Man with a Movie Camera

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Last night, I had the absolute pleasure and privilege to screen the 1929 experimental Soviet silent documentary film, Man with a Movie Camera. I’d been aware of the film for some time but had never made it a point to view the picture. Directed by Dziga Vertov and edited by his wife Elizaveta Svilova, the film presents urban life in various metropolitan cities including Kiev, Kharkov, Moscow, and Odessa. The film was novel in concept in that it has no characters and no direct plot. Instead, it is a cinematic portrait of A Day in the Life of the Soviet citizen. And interestingly, many parallels can be drawn between the visuals of the movie and the musique concrete qualities of The Beatles’ “A Day in the Life”.

The film is universally acclaimed for its impressive use of a wide range of camera techniques invented and explored by Vertov, including double exposure, fast motion, slow motion, freeze frames, jump cuts, split screens, Dutch angles, extreme close-ups, tracking shots, footage played backwards, stop-motion animations and self-reflexive visuals. In 2012 film critics participating in The British Film Institute’s Sight & Sound poll voted it the eighth greatest film ever made and the best documentary of all time.

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The film is utterly captivating. There is a very natural energy to the picture which builds from the serene silence of dawn to the furious and industrious bustle of machinery and men. The film is partitioned into segments of thematic focus, from home life to business to sports and recreation, and with a brilliant fluidity of transition. It’s a fantastic snapshot of an entire world of culture in 1929, expertly framed by the titular man with a movie camera who appears throughout the film, equipment in hand. It is simultaneously engaging both emotionally and intellectually for the incredible vivacity and spirit of the imagery and the astonishing technological proficiency of the director’s presentation of cinéma vérité.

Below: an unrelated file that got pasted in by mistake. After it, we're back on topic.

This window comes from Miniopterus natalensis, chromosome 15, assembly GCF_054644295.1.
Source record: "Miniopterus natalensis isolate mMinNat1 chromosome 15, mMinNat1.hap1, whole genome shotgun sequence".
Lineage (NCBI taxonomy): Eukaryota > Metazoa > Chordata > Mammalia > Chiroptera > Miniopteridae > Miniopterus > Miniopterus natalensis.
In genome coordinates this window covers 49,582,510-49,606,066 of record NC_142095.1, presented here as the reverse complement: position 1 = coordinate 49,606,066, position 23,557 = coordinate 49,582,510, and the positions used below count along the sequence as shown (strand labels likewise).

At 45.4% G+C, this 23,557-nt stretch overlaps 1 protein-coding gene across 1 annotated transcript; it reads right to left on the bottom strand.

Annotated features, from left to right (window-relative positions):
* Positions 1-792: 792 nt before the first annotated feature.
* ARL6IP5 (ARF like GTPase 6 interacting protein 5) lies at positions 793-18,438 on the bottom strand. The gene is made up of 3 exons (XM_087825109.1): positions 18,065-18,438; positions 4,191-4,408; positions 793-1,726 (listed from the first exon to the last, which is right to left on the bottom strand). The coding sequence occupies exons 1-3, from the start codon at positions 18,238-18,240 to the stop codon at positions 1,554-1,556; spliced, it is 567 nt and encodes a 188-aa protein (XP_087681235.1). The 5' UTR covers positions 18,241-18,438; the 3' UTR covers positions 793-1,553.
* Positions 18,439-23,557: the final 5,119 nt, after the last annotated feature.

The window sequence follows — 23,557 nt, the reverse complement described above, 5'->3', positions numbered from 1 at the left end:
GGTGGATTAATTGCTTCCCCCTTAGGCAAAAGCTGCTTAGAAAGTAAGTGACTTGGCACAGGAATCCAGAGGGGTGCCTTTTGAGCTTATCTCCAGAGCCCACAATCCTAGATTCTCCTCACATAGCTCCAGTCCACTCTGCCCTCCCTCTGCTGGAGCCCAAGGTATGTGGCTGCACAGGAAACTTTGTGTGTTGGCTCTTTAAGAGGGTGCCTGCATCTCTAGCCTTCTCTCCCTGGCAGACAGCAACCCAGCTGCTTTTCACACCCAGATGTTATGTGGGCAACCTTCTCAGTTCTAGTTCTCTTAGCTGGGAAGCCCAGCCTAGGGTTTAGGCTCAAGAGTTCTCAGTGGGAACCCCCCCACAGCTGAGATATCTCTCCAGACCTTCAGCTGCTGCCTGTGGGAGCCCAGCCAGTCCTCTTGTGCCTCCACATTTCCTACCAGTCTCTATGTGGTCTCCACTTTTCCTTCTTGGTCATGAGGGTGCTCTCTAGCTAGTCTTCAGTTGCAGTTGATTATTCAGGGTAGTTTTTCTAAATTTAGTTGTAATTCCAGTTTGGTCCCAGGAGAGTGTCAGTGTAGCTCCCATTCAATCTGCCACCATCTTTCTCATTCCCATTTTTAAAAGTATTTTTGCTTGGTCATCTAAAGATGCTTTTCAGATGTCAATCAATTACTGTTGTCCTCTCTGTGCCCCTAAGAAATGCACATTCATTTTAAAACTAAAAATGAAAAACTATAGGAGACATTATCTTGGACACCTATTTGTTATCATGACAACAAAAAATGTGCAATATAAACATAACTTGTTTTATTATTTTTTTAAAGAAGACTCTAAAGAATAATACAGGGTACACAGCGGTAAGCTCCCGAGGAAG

But the delightful surprise that really enhanced my experience was that the version I viewed was synced with a score written and performed by The Cinematic Orchestra, one of my favorite ensembles. I’d already owned a copy of their album, Man With a Movie Camera, but was completely blind to the fact that the album was constructed as an actual score, supporting and playfully interacting with all the exciting visuals of the film. This realization added a rich new dimension to the album and helped me see incredible beauty in its composition that I had not beheld in my previous listenings.

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To date, there have been twenty-three soundtracks composed for the film. But the most noteworthy are the ones by Cinematic Orchestra and the Alloy Orchestra of Cambridge. I’m also eager to sample additional scores composed by  Geir Jenssen (aka Biosphere), minimalist composer Michael Nyman, and particularly Pierre Henry’s L’Homme À La Caméra.

Many of the scores have been synced with the film and uploaded in their entirety to YouTube and are widely available via BitTorrent with multiple audio channels to select the score of your choice. I highly recommend the Cinematic Orchestra version (below) for your next movie night!

Music in Snaketime

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“Machines were mice and men were lions once upon a time. But now that it’s the opposite it’s twice upon a time.”

Moondog is one of the most pivotal and iconic figures of the classical avant-garde. The man certainly commanded attention – a blind, long-bearded fellow often adorned with a cloak and Viking-style horned helmet living on the streets of New York, he quickly earned the moniker, The Viking of 6th Avenue. But his eccentricity was far from superficial, and Moondog (1969) serves an as exquisite specimen of his unique compositional style and his expertly-seamless fusion of classical and jazz musics. And how many individuals can claim to have ascended from street musicianship to conducting the Brooklyn Philharmonic in their lifetimes?